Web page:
SSL RSA Strength
Asymmetric ciphers like RSA are evaluated by National Institute of Standards and Technology by converting them to equivalent symmetric cipher values.
This module implements the technique used by NIST (a General Number Field Sieve), allowing you to compare the relative strength of different RSA modulus sizes (RSA 1024, 2048, 4096, etc) as if they were symmetric ciphers.
In short: if you're interested in comparing the relative strengths of RSA key sizes, this module is for you.
Please also note that strength is only a small portion of choosing a key size: there are considerable drawbacks in using a 4096 bit key, including slower handshakes affecting the time taken for browsers to connect, as well as increased CPU usage on both the server and the browser.
This module now also includes ECC cipher strength.
See 'Interpreting the results' below for further information.
npm install ssl-rsa-strength
var getStrength = require('ssl-rsa-strength'); getStrength.rsa(modulus); getStrength.ecc(pSize);
Modulus is, for RSA, what is commonly referred to as key size, eg, 2048, 4096 etc.
pSize is, for ECC, what is commonly referred to as key size, eg, 256, 512 etc.
OpenSSL default key size (non-EV)
LibreSSL default key size (non-EV)
Minimum for a EV SSL certificate per cabforum guidelines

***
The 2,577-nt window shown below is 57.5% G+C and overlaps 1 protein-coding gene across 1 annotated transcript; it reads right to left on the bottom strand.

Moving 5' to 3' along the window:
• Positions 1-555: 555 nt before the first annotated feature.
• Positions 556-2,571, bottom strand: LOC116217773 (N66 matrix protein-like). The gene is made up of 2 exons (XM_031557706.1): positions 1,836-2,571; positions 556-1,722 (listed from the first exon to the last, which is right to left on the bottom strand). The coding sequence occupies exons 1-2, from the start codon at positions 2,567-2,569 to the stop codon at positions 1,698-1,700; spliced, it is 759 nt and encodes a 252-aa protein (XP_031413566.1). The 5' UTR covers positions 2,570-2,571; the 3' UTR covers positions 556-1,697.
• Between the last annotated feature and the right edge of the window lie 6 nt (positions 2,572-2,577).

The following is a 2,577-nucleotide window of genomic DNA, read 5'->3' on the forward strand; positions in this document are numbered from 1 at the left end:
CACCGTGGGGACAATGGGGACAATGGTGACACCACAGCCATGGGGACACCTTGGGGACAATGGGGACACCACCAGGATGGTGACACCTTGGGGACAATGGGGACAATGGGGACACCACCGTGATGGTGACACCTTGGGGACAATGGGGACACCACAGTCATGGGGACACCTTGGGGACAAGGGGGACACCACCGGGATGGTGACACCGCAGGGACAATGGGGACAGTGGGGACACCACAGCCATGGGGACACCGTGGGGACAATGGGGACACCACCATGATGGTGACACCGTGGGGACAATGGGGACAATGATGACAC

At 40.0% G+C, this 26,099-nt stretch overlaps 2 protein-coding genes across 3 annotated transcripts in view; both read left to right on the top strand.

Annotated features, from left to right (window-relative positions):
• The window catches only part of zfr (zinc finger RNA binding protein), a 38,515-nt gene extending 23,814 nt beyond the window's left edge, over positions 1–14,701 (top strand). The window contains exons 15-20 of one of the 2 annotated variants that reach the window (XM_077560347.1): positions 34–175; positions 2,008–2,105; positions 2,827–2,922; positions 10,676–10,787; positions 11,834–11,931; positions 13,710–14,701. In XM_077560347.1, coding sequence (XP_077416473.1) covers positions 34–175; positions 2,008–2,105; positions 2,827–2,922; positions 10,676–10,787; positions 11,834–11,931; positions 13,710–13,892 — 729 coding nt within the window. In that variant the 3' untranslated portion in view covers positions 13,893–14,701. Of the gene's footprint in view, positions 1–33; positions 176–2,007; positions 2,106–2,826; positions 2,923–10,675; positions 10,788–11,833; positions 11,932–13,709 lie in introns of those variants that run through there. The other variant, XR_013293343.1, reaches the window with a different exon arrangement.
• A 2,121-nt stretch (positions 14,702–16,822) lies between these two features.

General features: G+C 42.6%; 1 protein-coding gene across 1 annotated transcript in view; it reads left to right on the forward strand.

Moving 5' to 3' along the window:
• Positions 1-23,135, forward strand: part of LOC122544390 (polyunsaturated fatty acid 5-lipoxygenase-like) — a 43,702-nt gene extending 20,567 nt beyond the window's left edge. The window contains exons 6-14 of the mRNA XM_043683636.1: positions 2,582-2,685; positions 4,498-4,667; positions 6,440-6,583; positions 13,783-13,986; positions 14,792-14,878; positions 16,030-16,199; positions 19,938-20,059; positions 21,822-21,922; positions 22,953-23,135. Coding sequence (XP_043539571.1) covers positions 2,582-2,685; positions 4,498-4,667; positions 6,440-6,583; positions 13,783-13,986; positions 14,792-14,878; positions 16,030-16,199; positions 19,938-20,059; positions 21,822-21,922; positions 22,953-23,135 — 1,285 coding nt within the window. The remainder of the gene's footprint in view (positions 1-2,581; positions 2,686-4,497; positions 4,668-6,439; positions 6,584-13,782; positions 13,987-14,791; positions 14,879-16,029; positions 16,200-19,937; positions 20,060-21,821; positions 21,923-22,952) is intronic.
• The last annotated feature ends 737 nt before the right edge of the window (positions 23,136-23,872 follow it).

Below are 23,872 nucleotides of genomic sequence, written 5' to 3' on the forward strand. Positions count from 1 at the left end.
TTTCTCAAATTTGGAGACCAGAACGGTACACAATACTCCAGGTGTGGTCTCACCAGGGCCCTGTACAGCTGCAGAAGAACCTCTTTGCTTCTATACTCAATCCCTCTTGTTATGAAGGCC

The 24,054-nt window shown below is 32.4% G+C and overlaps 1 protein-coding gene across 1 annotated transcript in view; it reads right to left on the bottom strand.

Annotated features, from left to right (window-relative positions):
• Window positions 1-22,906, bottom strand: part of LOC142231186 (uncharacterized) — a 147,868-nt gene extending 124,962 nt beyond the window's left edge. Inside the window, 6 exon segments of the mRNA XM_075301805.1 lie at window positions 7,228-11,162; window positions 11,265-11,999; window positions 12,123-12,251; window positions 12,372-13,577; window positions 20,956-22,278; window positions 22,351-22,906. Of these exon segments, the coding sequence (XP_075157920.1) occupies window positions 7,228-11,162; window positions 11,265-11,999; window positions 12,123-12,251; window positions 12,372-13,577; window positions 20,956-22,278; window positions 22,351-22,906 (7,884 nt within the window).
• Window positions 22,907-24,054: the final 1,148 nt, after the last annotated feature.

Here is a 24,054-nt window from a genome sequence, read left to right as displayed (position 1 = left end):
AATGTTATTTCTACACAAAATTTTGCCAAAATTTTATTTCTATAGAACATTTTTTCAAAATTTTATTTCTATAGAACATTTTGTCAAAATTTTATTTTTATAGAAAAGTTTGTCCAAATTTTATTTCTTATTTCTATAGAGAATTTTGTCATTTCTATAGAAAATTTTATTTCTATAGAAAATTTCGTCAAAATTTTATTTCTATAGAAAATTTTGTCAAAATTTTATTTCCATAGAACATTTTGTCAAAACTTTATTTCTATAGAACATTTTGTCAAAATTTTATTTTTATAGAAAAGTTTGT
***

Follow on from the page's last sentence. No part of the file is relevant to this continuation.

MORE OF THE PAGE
Interpreting the results
Results should be read as if comparing a symmetric cipher, eg, a strength of 116 bits means you theoretically have 2^116 possibilities to bruteforce.
Why theoretically? The GNFS is a heuristic: it's a tool to help you measure the relative strengths of different RSA key sizes but it is not exact. See The number field sieve by Arjen K. Lenstra page 5,section 3 for further discussion.
Implementation details, future vulnerabilities in RSA, and other factors can affect the strength of an RSA key. The attack that breaks RSA 2048 could also break RSA 4096.
In addition: the original NIST cypher rounded down to commonly used symmetric key sizes to allow comparison with existing common symmetric cipher values - so you could say 'RSA 1024 is equivalent to AES 80', whereas this module gives the raw results.
The values are checked against the Mathematica implementation from Crypto StackExchange mentioned below.
In particular, these two threads on Crypto StackExchange have excellent discussion used in researching the development of this module: